This is just a general care sheet for bearded dragons and may not cover all aspect of caring for a bearded dragon. We highly encourage you to do your own research by reading up on care for a bearded dragon prior to purchasing a bearded dragon.
Housing Some of the housing options are: 1. Glass terrariums 2. Melamine cages 3. Plastic cages
When it comes to housings for a bearded dragon it is very important to choose it based on the size of the bearded dragon. A baby bearded dragon should be housed in a cage no smaller than a 20 gallon long glass terrarium tank with a screen lid, a substrate (See “Decors/Substrate” below), and very minimal cage decors. The 20 gallon long tank allows for adequate air flow and temperature gadient. If you are not using a glass terrarium, a cage of similar size to a 20 gallon long glass terrarium tank can be used along with what are listed above. This setting enables the baby bearded dragon to:
1. Easily catch the feeders that are offered, 2. Provide enough cage space for your bearded dragon to roam, 3. Enable adequate dissipation of heat, 4. Generate a temperature gradient across the cage, 5. And properly adjust its body temperature.
As the baby bearded dragon ages and gets bigger, so should the cage. This will ensure for proper growth rate of the bearded dragon. For an adult bearded dragon, it should be housed in nothing smaller than a 60 gallon long terrarium/aquarium tank. You do not have to get a tall cage as bearded dragons are not arboreal lizards. A general guideline is that the cage must be three times the length of your bearded dragon.
Note: A female bearded dragon that are a year old or older will lay eggs even if not bred. A separate bin filled with substrate needs to be set up so that the female bearded dragon can lay her eggs. If not laid, the female bearded dragon will become egg-bound which will dramtically shorten the life span of the female bearded dragon.
Housing Bearded Dragons Together Bearded dragons (especially adult males) are territorial. Thus, they do not need to have a cage mate. Babies - juveniles can be housed together depending on cage size; however, they should be similar in size if one is planning on housing them together. When housed together, one must monitor and ensure that all of the bearded dragons are getting access to food and water. It is common that one or more bearded dragons will dominate over other bearded dragons, which will lead to stressing the submissive bearded dragon(s) and to not eat. Subadults - adults should be housed individually. Similar sized females can be housed together.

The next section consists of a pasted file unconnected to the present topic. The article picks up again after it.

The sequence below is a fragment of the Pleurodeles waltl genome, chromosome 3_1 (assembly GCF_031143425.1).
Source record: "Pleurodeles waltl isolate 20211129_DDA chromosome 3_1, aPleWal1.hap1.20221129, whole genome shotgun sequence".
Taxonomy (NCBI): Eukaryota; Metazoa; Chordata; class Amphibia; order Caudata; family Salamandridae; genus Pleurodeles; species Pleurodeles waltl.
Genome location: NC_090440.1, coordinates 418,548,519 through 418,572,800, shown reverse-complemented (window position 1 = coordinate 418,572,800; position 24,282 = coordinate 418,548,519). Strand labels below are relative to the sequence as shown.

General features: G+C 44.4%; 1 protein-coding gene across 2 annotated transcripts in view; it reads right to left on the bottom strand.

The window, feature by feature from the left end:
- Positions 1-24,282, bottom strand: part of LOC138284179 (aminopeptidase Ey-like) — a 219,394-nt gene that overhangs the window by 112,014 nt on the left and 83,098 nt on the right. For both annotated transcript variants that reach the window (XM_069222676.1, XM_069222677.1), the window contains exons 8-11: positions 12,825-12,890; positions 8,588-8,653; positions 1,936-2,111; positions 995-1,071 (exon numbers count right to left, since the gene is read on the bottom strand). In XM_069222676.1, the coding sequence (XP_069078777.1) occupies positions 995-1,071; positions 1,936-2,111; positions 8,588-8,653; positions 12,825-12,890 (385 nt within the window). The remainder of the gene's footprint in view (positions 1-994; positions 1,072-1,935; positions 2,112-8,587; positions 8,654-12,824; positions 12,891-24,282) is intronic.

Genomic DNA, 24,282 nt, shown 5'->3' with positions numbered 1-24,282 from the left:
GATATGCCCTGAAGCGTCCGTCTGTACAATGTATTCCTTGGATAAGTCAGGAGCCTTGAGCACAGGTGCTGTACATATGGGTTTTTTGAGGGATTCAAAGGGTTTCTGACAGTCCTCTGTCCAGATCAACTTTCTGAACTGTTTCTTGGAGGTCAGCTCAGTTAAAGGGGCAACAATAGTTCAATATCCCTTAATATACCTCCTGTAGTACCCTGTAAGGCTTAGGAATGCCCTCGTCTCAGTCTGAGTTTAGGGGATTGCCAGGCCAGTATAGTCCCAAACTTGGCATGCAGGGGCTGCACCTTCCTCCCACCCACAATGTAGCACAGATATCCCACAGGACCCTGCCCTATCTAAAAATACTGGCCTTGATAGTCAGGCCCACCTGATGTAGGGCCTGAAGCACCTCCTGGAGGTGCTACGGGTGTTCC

Minimizing Stress and Cleaning: A bearded dragon will be stressed out when being relocated from one enclosure to another (or from one location to another). Thus, it is pertinent to attempt to minimize the relocation stress as much as possible. That may involve (i) handling the bearded dragon less often when it first arrive, (ii) covering the sides and back of your bearded dragon cage with white papers (if you are using glass terrarium tanks), (iii) placing the cage at waist level or higher, and (iv) adjusting the bearded dragon’s cage setup to suit the bearded dragon’s preference. Sometimes, limiting the presence of other household pets (i.e. dogs or cats) will also reduce the stress level too. All cages should be spot cleaned daily and disinfected once a week. Stools are is filled with harmless microbes normally found associated with that particular organism; however, it may potentially contain opportunistic pathogens that may cause illness for the bearded dragon. For any newly purchased dragon it should be housed individually and be monitored for any signs of illness, etc. prior to introducing it in with your other bearded dragon(s) and/or reptile(s).